The first thing that all event promoters, club owners, music managers, and record company people look for is reliability. On time starts are important, and showing up to your gig, interview, or recording session with ample time to set-up and warm-up can go a long long way in gaining the respect of the people who you will be relying on to help you with your career advancement. Also, not giving yourself enough time to get prepared can mean the difference between a truly great evening and a lousy one. A "no show" - IE: missing a scheduled event without an urgent, legitimate reason (like being in the emergency room with appendicitis) is one sure-fire way of burning your bridges. Event promoters, managers, club owners, record company people, members of the press, and even the public at large all talk with each other, and getting a reputation as a bozo can end your career quickly.

The second thing music professionals look for in new talent is professionalism. Do you conduct yourself in a manner appropriate for the workplace and do you treat others in a cordial, courteous manner? The last thing a manager, A&R rep, record producer, or club owner wants to deal with is a self-absorbed musician with a bad attitude. While being a nasty pompous jackass might be part of someone's stage persona, it is NEVER acceptable to act that way off stage, especially towards the people who are making your show or record album a reality, regardless of how successful you are.

One horror story (I have many) from my career in producing shows at the Fenix Club was having stage equipment destroyed by a teenaged punk band who insisted that they had the right to be destructive because "other bands do it". They smashed microphones, stands, and stage lights, and during the mayhem, one of the band members urinated on a speaker box in front of the audience. Word got around quickly about these bozos and other venue owners would not book them. Not only did these kids end their careers prematurely by behaving maliciously, they may have also impacted other punk acts as well. A large percentage of venue owners that I've talked to will no longer book punk and "hard & heavy" acts because of the destructive and disrespectful behavior that some of these bands exhibit. The abuses of a few can ruin it for everyone else in short order, so...


You must also remember that rehearsal time, studio time, and show time does not equal party time. I have seen many potentially good shows get all screwed up because one or more of the musicians got drunk or high before the show. "...They sounded great during sound check. What the hell happened?..." ...Then the cleaning crew finds a garbage can full of Coors Lite cans and an empty Jim Beam bottle in the green room yet the club doesn't serve alcohol... My own experiences prove that eleven chances out of ten, an impaired musician, sound technician, or other person involved with producing the concert or recording will not be able to perform as well as they would when sober.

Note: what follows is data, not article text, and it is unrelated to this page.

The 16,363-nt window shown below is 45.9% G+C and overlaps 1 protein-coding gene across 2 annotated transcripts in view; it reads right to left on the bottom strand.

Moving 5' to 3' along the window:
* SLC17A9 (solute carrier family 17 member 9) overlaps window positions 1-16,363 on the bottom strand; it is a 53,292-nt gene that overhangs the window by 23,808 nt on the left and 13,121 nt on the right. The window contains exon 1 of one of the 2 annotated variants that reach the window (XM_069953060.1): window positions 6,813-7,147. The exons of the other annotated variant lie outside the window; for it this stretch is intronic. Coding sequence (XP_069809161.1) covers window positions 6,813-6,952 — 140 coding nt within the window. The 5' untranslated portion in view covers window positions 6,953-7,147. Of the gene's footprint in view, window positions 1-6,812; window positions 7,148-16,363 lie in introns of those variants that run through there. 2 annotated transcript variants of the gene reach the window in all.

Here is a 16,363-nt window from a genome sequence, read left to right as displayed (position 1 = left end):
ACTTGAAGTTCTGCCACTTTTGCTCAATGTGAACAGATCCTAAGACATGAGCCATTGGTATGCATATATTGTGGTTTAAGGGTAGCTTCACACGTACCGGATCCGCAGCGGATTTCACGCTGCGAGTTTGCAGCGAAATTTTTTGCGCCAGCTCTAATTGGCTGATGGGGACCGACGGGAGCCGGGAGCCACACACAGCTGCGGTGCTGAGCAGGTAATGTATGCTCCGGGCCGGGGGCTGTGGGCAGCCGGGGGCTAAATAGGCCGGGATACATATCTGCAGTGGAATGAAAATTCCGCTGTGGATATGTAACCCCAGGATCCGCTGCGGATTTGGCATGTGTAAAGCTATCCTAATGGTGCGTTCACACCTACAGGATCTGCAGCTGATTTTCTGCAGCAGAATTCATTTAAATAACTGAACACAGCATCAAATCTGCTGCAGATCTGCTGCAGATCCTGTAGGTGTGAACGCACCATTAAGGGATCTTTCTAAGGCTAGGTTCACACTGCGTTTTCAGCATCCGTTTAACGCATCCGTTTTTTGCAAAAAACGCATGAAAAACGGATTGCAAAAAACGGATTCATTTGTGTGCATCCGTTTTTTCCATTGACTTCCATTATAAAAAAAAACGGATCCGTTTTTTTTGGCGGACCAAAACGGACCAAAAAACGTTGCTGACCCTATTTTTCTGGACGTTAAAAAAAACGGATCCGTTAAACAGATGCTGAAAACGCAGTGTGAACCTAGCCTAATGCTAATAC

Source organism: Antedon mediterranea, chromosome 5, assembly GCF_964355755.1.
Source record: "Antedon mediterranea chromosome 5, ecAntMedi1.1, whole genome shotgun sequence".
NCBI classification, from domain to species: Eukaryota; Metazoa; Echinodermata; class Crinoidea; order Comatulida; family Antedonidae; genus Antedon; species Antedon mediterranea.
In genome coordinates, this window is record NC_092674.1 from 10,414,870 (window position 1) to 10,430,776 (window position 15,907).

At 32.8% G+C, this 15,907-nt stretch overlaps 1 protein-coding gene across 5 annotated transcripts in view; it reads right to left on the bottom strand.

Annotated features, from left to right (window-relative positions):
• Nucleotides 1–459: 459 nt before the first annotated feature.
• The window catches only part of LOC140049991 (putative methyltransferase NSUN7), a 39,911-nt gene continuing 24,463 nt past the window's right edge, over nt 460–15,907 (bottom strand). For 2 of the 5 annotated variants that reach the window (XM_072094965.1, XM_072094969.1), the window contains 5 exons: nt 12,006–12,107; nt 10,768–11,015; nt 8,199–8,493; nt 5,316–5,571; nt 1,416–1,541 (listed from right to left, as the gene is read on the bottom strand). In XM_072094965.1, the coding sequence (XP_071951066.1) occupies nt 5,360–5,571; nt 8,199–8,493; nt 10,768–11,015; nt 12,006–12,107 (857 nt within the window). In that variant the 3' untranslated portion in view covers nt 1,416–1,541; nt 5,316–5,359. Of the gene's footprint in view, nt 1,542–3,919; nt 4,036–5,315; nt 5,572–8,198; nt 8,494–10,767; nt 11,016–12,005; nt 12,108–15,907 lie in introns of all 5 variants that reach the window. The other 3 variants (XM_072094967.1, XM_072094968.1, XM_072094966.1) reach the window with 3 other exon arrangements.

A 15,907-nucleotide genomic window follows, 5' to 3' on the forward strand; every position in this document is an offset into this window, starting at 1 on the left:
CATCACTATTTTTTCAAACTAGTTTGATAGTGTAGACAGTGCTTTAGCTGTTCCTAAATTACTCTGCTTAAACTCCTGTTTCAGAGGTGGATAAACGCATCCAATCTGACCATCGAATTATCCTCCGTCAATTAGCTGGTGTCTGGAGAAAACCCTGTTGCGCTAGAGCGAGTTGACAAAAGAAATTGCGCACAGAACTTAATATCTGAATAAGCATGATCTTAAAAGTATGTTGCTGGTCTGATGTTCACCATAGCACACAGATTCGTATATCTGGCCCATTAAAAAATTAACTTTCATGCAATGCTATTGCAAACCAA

Even worse yet is when a musician gets in a fight with a bar patron, club security, or another band member. I've seen this happen more times than I can count, and every time without exception, one or more of the participants in the altercation had consumed alcohol and/or drugs at some point prior to the incident. To quote Richard James Burgess (producer of too many hit albums to mention here), "Add any amount of drugs and alcohol, sprinkle a little success on top and you have an explosive mixture." I can't say it any better myself. No matter how much you might hate to be lectured, I can not be emphatic enough on the issue of alcohol and drug abuse and the problems that they cause.

The 3rd thing that music pros look for when checking your act out is whether or not you have something the public will buy. As any MBA will tell you, the lifeblood of anything in a capitalist society is green, so if your music (in the form of recordings and/or performances) doesn't generate cash flow, you will very quickly find yourself rejoining the world of the 9 to 5 working stiffs. The public is quite fickle, and trends come and go almost as often as some people change socks. It's a fact of life; if your music does not generate income then you will have to do something else to pay your bills. While your attraction to music may be to create work with "artistic merit", the sad fact is that the ultimate goal of every venue owner, promoter and record company, is to sell as many concert tickets and as much merchandise (including recordings) as possible. If your music has "artistic merit", that is wonderful as long as the top priority of generating sales is met.

If you made it this far and still think you have what it takes to pursue a career as an entertainer or other music professional, I WANT YOUR DEMO!!!

This article © 2002, 2014 Radiation Room - deep linking is permitted as long as this article does not appear within a frame and proper credit attribution and authorship appears on the referring page. All other rights reserved.